You shall remember the whole way that the Lord your God has led you these forty years in the wilderness, that He might humble you, testing you to know what was in your heart, whether you would keep His commandments or not. And He humbled you and let you hunger and fed you with manna, which you did not know. Deuteronomy 8:2-3
Have you ever noticed that God isn’t in a hurry? If I were to create or work out a story of mankind, I don’t think I would include 400 year gaps of time, like where the Israelites stayed in Egypt between Joseph’s death and Moses’ exodus. Nor would I have another 400 year time of silence where no prophet spoke between Malachi and John the Baptist. The wilderness wanderings of Moses and the children of Israel might get shortened to maybe five years, and Jesus would have gotten to Bethany before Lazarus before he died, not after.
But I’m not God, and as Isaiah 55:8-9 tells us, our ways are not His ways and they are as far apart as the Heavens are above the earth. He works slowly and deliberately for a reason. Deuteronomy 8 lets us know it is a part of our growth process: to humble us, to let us know what is lacking in our character, to get us to learn to keep God’s commandments, and to cause us to hunger for God and God alone.
In JD Greear’s book Jesus Continued (Zondervan 2014), our women’s Sunday School class is on the chapter of “When You Can’t Feel God.” He calls the gaps of time that you experience silence from God “white space.” It’s the space in the Bible between one part of the story to the next. It’s the space between the call of God and the fulfillment of the dream. It’s also the white space of singleness; the white space of sickness; the white space of finishing out a prison sentence; the white space of unfulfilled promises and unmet expectations.
A Biblical example would be the time between when David was anointed king and the time he actually took over as king. There were a few years in-between, and quite a bit of drama. It’s easy to lose hope in the interim and doubt yourself or doubt God.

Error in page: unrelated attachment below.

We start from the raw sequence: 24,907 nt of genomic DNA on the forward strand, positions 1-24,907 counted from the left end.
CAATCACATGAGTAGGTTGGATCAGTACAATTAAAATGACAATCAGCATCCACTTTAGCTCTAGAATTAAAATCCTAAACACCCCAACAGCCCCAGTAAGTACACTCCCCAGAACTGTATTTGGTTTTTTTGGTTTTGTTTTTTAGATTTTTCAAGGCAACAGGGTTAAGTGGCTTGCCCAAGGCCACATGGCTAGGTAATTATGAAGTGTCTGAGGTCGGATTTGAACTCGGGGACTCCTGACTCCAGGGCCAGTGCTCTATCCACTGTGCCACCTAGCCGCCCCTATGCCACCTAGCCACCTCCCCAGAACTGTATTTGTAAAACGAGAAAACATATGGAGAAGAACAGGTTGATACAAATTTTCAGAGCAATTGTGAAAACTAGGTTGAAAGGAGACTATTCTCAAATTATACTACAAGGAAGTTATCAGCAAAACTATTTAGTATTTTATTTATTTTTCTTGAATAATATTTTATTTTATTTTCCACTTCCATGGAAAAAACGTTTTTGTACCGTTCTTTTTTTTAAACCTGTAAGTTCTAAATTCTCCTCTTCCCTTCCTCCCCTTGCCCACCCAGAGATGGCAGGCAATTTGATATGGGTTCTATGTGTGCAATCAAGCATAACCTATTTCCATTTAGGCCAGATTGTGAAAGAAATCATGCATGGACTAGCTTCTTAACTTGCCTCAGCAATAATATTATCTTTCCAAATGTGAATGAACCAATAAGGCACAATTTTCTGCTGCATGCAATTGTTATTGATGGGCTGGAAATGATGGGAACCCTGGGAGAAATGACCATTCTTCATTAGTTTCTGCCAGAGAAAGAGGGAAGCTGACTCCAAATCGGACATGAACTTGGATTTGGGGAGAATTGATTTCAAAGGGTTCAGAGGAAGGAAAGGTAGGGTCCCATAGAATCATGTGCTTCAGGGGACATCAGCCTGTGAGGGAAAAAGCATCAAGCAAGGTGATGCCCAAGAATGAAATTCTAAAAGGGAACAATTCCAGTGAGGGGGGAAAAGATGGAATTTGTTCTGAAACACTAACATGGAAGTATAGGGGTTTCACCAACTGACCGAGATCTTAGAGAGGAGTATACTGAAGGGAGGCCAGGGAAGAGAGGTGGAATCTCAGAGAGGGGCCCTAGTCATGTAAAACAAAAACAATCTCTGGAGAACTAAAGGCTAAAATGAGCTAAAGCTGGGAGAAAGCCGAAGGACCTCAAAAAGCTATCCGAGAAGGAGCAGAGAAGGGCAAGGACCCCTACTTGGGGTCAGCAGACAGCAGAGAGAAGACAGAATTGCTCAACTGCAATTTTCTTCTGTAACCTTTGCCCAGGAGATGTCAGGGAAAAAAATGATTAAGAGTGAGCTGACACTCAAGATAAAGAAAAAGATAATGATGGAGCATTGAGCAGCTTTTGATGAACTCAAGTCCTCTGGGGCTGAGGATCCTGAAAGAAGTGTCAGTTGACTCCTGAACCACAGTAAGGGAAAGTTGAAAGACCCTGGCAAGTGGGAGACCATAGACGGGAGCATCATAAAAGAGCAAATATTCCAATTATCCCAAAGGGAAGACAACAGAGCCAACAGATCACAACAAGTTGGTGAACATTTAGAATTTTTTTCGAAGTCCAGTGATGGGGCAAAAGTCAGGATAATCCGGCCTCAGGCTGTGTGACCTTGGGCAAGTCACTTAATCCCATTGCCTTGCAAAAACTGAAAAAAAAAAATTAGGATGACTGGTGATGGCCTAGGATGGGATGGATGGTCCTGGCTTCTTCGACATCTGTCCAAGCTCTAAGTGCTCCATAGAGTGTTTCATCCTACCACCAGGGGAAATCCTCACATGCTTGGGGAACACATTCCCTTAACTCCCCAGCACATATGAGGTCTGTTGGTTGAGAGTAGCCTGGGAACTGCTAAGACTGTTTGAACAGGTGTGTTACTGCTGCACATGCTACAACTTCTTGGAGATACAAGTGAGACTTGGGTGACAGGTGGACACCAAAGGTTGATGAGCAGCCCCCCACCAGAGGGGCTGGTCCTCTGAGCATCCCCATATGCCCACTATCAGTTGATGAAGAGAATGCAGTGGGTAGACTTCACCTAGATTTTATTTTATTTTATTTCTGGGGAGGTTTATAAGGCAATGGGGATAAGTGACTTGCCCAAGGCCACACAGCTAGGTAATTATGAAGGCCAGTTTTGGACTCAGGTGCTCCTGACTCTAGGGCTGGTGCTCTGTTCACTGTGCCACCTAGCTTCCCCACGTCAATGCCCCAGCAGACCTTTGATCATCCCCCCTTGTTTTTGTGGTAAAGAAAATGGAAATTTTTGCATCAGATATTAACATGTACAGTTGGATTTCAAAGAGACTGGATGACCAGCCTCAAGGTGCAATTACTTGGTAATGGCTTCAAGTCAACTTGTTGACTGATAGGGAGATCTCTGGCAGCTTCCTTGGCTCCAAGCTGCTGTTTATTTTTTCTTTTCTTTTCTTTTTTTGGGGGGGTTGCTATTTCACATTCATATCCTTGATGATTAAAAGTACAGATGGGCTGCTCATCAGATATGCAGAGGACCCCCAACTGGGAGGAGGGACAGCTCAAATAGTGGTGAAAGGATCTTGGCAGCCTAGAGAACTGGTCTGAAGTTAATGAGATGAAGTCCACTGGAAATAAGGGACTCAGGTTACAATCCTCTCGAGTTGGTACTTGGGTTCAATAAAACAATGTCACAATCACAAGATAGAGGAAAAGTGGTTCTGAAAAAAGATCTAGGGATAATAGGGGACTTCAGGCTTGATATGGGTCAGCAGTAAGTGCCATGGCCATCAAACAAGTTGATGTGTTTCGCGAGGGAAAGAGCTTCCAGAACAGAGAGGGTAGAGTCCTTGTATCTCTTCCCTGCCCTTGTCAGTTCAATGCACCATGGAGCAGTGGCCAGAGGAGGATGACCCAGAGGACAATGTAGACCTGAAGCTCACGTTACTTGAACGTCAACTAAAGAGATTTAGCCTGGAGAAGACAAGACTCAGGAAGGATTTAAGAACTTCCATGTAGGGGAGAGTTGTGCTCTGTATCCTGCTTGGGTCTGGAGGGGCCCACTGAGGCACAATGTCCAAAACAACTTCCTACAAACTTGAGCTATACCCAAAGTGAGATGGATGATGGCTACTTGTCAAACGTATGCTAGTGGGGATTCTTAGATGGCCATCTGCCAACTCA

This white space time can be terribly confusing and the hardest part of life to endure. Greear’s encouragement is not to waste the white space. It reminds me of the story of Gracia Burnham. Gracia and her husband Martin were kidnapped by Abu Sayyaf rebels while on an anniversary trip in the Philippines in 2001. They were in captivity for over a year. On an episode of “Locked Up Abroad” Gracia told of this harrowing time. The interviewer asked if it had changed her in any way. She stopped and said something to this effect: “It has made me kinder and more forgiving. I hope it has changed me. Otherwise I have wasted 375 days in the jungle.” I don’t want to waste my jungles either.
It was while I was reading Jesus Continued the first time through in the summer of 2015 that God showed me the meaning behind a big white space in my life. Up to that point it was terribly confusing and just a dangling question mark for me. I had felt a yearning or a “call” of God for missions when I was in college. I certainly had a heart for ministry, if not missions. I went to this big missions convention at the University of Illinois at Urbana twice with 20,000 other students. Whatever capacity God would lead me to, I knew I needed to finish college, get some experience and Bible training, and then go.